Why major supermarkets don't allow customers to bring reusable containers

Customers are “shocked and appalled” that supermarkets won’t allow them to use their own reusable containers in the deli sections – and are taking their business to local stores.

The environmentally-minded customers have brought their own containers to deli sections, in an effort to reduce waste.

However, despite a push to cut down on waste which has included ditching plastic bags, supermarkets have rejected customers’ BYO packaging citing food safety concerns.

“I was very disappointed when armed with my reusable container, I was knocked back by the (very apologetic) deli manager at Coles in Southland recently,” a Facebook user posted on Coles’ page.

“When I asked the store manager as to why, I was told that due to hygiene reason[s], company policy did not allow for this.

Coles and Woolies refuse to let customers bring their own containers to the deli section. Source: Getty Images

“I am shocked and appalled just how much plastic waste is generated in your store daily.

“I have taken my business to a local shop that happily allows me to use my own tongs, container and reusable plastic bags.”

There is a growing movement for reusable packaging in the fresh food section, as supermarkets have been flooded with queries about deli packaging.

“Would love it if we could bring our own clean reusable containers to the deli counter too, or just have products weighed and wrapped in paper,” one Facebook user posted to the Woolworths page.

“Hello Woolies! Do your delis accept customers bringing their own reusable containers in to avoid disposable packaging?” another user posted.

Woolies also cites accurate weighing concerns as a reason for rejecting reusable plastic containers from the deli section. Source: Getty Images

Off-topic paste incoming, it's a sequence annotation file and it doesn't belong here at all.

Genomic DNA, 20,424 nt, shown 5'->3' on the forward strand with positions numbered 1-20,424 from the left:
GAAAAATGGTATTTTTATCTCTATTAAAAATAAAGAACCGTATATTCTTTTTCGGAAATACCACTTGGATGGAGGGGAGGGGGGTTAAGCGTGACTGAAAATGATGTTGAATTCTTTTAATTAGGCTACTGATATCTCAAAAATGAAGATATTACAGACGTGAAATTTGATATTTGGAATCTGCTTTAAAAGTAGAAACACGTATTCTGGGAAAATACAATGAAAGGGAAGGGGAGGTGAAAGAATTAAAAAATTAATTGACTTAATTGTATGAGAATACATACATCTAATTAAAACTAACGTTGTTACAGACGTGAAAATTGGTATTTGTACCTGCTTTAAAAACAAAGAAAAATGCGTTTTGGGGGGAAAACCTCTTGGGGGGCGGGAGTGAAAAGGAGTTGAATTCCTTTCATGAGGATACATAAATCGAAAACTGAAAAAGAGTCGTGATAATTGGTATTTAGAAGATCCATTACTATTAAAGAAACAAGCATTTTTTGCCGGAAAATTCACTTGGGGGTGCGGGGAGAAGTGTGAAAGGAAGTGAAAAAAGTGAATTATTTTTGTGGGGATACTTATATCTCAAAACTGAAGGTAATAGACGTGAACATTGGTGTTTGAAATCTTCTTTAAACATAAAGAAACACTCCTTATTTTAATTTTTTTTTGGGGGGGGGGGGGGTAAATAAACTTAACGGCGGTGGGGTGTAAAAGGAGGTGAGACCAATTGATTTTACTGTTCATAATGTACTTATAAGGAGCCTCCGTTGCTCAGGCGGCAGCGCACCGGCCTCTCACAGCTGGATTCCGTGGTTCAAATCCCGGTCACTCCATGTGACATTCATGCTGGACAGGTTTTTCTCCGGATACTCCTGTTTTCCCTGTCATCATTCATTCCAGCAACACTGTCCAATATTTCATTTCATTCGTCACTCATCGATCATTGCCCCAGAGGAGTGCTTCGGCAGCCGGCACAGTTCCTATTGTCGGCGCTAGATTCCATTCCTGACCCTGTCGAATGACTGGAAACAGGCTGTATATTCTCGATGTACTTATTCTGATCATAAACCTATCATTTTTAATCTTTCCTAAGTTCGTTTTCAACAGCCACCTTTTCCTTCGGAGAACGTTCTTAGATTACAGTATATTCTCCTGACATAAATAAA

“Any plans to change your store policy about not accepting reusable containers at the deli counter?” a user asked.

However, Woolworths and Coles stand firm in their rejection of personal reusable containers.

“This is not something we can offer due to food safety and operational reasons,” a Woolworths spokesperson said.

Woolworths also noted that when customers bring in their own containers, the products may not be weighed accurately, due to the weight of the container.

“We continue to work hard on the reduction of unnecessary plastics right across our stores,” a Woolworths spokesperson said.

“This includes taking 3.2 billion single-use plastic bags out of circulation every year, and trials to remove plastic packaging from 80 fruit and vegetable lines over the next year.”

A Coles spokesperson told Yahoo7 that food safety concerns drive their decision to reject customers’ own containers.

“Coles does not allow customers to bring in their own containers to use as it poses a health and safety risk,” a Coles spokesperson said.

Woolies and Coles cite food safety and accurate weighing as reasons for preventing customers from bringing reusable plastic containers to their deli sections. Source: Getty Images

“It also makes it very difficult for us to do a thorough investigation if a customer becomes ill and we are unsure where the container used came from.”

Coles has no plans to introduce biodegradable plastic bags to the deli section.

“Biodegradable bags are also not suited to recycling and not typically able to be re-used,” the spokesperson said.

“The Queensland and Victorian governments do not allow biodegradable, compostable or degradable bags as part of their single-use bag legislation.”

However, Coles stated that it “welcomes innovation in this space” and is willing to “explore compostable options that are fit-for-purpose and backed by credible, independent scientific evidence”.

“Coles is actively working to reduce waste and landfill through a variety of initiatives, such as removing single use plastic bags from all Coles supermarkets on July 1,” a Coles spokesperson said.